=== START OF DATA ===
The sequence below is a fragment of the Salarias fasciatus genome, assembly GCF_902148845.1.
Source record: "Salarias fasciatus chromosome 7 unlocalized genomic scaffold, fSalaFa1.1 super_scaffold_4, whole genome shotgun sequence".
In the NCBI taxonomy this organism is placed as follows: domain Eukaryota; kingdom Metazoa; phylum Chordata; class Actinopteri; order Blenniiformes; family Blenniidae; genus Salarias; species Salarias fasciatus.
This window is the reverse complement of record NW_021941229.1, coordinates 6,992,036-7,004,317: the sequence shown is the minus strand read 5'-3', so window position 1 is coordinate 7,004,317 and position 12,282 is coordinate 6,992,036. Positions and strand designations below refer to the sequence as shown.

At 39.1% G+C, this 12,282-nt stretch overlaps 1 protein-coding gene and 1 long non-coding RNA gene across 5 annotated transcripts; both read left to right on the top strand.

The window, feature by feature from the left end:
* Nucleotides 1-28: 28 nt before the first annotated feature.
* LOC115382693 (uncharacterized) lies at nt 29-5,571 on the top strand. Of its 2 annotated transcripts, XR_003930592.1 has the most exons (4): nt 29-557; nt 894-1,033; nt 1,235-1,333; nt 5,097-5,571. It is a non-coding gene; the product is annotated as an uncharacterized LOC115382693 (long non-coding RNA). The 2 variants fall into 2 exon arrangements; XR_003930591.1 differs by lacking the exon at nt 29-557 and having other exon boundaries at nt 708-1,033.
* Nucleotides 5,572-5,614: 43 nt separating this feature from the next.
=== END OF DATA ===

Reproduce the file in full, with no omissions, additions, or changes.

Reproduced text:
The sequence below is a fragment of the Salarias fasciatus genome, assembly GCF_902148845.1.
Source record: "Salarias fasciatus chromosome 7 unlocalized genomic scaffold, fSalaFa1.1 super_scaffold_4, whole genome shotgun sequence".
In the NCBI taxonomy this organism is placed as follows: domain Eukaryota; kingdom Metazoa; phylum Chordata; class Actinopteri; order Blenniiformes; family Blenniidae; genus Salarias; species Salarias fasciatus.
This window is the reverse complement of record NW_021941229.1, coordinates 6,992,036-7,004,317: the sequence shown is the minus strand read 5'-3', so window position 1 is coordinate 7,004,317 and position 12,282 is coordinate 6,992,036. Positions and strand designations below refer to the sequence as shown.

At 39.1% G+C, this 12,282-nt stretch overlaps 1 protein-coding gene and 1 long non-coding RNA gene across 5 annotated transcripts; both read left to right on the top strand.

The window, feature by feature from the left end:
* Nucleotides 1-28: 28 nt before the first annotated feature.
* LOC115382693 (uncharacterized) lies at nt 29-5,571 on the top strand. Of its 2 annotated transcripts, XR_003930592.1 has the most exons (4): nt 29-557; nt 894-1,033; nt 1,235-1,333; nt 5,097-5,571. It is a non-coding gene; the product is annotated as an uncharacterized LOC115382693 (long non-coding RNA). The 2 variants fall into 2 exon arrangements; XR_003930591.1 differs by lacking the exon at nt 29-557 and having other exon boundaries at nt 708-1,033.
* Nucleotides 5,572-5,614: 43 nt separating this feature from the next.